1. Osteoarthritis: most common, enerally associated with wear and tear, injuries, and advanced age, which is characterized by pain, joint stiffness, and lost mobility.

2. Rheumatoid arthritis: associated with joint destruction mediated by the individual’s own immune system.

3. Gouty arthritis causes joint damage by generating an inflammatory reaction to uric acid crystal deposits.


What are the 4 functional classes of synovial joints?

1. nonaxial joints: allow motions to occur, but don't move on an axis (gliding movement, carpals)
2. uniaxial: allow motion around 1 axis (elbow)
3. biaxial: allow motion around 2 axes (metacarpophalangeal joints)
4. multiaxial: allows for movement on 3 axes (shoulder)


What motion decreases the angle between articulating bones by bringing the bones closer to one another? This movement is paired with? Is it angular?

1. Flexion
2. Extension
it is angular


............... increases the angle between articulating bones, which is the opposite of ............., where articulating bones move away from one another. Is it angular?

1. Extension
2. Flexion
it is angular


what is the term for moving a body part away from the midline? What is its opposite?
Is it angular?

1. Abduction
2. Adduction
it is angular


what movements combine to make circumduction? Is it an angular movement?

flexion/extension, and abduction/adduction. It does not have an opposite movement.
It is angular


........... is a nonangular motion in which one bone rotates or twists on an imaginary line running down its middle axis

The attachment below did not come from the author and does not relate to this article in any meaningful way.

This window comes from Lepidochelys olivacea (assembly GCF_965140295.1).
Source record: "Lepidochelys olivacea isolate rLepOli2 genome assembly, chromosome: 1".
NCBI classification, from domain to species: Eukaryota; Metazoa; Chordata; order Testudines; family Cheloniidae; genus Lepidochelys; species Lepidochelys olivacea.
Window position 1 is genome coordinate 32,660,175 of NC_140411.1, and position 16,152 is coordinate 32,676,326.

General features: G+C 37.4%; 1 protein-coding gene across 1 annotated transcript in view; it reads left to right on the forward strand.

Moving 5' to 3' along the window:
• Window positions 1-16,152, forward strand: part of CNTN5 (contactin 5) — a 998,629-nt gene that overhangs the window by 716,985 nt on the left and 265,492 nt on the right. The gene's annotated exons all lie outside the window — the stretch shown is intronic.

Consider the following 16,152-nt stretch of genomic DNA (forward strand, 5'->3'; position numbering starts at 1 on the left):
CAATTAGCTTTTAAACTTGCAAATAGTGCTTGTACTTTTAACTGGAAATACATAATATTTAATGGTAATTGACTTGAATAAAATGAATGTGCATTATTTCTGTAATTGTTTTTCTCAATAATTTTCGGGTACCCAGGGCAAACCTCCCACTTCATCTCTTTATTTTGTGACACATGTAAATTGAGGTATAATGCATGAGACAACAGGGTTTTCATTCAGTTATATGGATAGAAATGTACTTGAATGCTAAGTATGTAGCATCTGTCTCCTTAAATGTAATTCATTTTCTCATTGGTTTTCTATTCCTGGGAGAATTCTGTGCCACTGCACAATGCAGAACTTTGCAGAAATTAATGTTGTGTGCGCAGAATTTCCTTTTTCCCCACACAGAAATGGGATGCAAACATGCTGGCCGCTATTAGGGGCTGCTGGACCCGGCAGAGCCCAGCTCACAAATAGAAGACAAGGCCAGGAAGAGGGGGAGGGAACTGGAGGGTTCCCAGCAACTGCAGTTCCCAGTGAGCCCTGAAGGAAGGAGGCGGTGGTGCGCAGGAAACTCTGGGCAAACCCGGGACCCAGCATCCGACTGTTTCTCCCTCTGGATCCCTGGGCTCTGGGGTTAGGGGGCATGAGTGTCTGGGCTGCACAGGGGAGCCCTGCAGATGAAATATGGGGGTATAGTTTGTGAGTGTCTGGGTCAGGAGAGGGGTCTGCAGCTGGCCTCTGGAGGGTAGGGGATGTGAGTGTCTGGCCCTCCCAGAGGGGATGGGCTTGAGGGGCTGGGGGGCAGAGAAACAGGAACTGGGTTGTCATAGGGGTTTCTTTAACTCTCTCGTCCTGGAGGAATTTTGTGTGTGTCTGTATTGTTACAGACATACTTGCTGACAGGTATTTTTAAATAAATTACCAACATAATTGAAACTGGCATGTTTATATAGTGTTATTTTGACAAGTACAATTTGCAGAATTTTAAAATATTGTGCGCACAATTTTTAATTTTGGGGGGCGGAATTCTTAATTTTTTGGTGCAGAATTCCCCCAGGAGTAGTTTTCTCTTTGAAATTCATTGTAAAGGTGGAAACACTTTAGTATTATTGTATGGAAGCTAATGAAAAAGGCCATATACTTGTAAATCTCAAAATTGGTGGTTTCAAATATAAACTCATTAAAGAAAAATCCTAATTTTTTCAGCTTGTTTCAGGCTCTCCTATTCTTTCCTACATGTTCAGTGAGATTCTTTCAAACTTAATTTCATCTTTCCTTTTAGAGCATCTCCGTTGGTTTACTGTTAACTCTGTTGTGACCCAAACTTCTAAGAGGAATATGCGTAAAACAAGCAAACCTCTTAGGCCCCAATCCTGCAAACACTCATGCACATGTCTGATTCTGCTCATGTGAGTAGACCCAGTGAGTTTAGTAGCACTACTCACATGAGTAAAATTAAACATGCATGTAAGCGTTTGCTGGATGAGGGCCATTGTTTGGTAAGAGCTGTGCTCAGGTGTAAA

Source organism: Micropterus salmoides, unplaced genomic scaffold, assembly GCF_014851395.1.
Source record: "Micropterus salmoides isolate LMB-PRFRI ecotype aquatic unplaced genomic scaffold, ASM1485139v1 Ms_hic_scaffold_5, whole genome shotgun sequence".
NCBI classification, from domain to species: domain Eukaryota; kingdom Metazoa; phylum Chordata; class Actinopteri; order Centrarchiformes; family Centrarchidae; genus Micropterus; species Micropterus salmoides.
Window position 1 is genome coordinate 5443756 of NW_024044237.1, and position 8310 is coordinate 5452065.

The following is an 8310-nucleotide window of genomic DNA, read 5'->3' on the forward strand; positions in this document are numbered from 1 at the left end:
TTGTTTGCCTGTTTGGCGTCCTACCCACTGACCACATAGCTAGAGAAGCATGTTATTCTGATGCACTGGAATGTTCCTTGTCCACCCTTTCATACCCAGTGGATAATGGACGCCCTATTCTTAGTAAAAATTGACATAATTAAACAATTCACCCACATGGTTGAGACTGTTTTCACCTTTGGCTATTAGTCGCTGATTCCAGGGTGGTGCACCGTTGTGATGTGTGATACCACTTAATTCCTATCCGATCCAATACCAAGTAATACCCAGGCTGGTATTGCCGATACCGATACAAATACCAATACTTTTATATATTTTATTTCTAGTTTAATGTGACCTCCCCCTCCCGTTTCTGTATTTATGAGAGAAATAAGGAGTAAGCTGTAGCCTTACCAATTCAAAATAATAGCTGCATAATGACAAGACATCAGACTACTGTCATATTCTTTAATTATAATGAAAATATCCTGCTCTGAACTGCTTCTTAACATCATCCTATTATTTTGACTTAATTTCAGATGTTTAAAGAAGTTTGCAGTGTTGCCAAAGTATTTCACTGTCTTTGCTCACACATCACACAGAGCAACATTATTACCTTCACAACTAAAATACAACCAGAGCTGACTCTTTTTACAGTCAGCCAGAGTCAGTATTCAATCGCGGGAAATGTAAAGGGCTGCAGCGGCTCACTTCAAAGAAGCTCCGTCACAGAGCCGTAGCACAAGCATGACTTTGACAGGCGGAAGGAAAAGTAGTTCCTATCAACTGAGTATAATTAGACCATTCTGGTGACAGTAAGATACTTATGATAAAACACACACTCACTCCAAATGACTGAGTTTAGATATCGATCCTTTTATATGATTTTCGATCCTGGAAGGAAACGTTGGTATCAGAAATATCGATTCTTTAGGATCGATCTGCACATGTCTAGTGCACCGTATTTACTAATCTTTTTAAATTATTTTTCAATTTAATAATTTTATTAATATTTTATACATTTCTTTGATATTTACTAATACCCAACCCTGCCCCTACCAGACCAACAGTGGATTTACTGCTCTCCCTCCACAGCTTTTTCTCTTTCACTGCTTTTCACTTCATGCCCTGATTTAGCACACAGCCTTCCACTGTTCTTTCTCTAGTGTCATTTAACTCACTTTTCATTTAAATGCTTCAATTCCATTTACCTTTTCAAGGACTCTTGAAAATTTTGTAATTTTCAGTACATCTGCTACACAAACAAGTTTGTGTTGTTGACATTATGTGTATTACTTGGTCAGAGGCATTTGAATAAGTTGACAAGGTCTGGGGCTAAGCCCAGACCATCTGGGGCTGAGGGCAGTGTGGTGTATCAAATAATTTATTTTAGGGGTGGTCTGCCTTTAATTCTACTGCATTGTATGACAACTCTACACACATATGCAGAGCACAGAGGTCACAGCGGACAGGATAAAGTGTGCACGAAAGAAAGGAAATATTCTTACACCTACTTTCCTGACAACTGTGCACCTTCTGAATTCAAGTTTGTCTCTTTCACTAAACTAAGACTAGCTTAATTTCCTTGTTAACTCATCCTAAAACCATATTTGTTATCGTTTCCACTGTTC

what is the opposition of the thumb at the 1st carpometacarpal joint, and allows the thumb to move across the palmar surface of the hand. ................. is the opposite movement that returns the thumb to its anatomical position.

1. Opposition
2. Reposition


................ is the movement of a body part in an inferior direction while ............... moves a body part in a superior direction.

1. depression
2. elevation


.............. moves a body part in an anterior direction while .............. moves a body part in a posterior direction.

1. protraction
2. retraction


............. is a rotational motion in which the plantar surface of the foot rotates medially toward the midline of the body. ............... rotates the foot laterally away from the midline

1. inversion
2. eversion


........... is a movement where the angle between the foot and leg. The angle between the foot and leg increases during ...........

1. dorsiflexion
2. plantar


............. and ............. are rotational movements of the wrist and ankle regions

supination, pronation


................ is the amount of movement a joint is capable of under normal circumstances.

Range of motion


What kind of joint is the most simple and least mobile articulation between the flat surfaces of two bones?

A plane joint also known as a gliding joint. Plane joints only allow side to side gliding movements.


In what kind of uniaxial joint does the convex articular surface of one bone interact with the concave depression have a second bone?

Hinge joint. As the name implies the motion of a hinge joint is restricted to movement in only one plane examples are the elbow the knee and inter-phalangeal joint’s of the fingers and toes.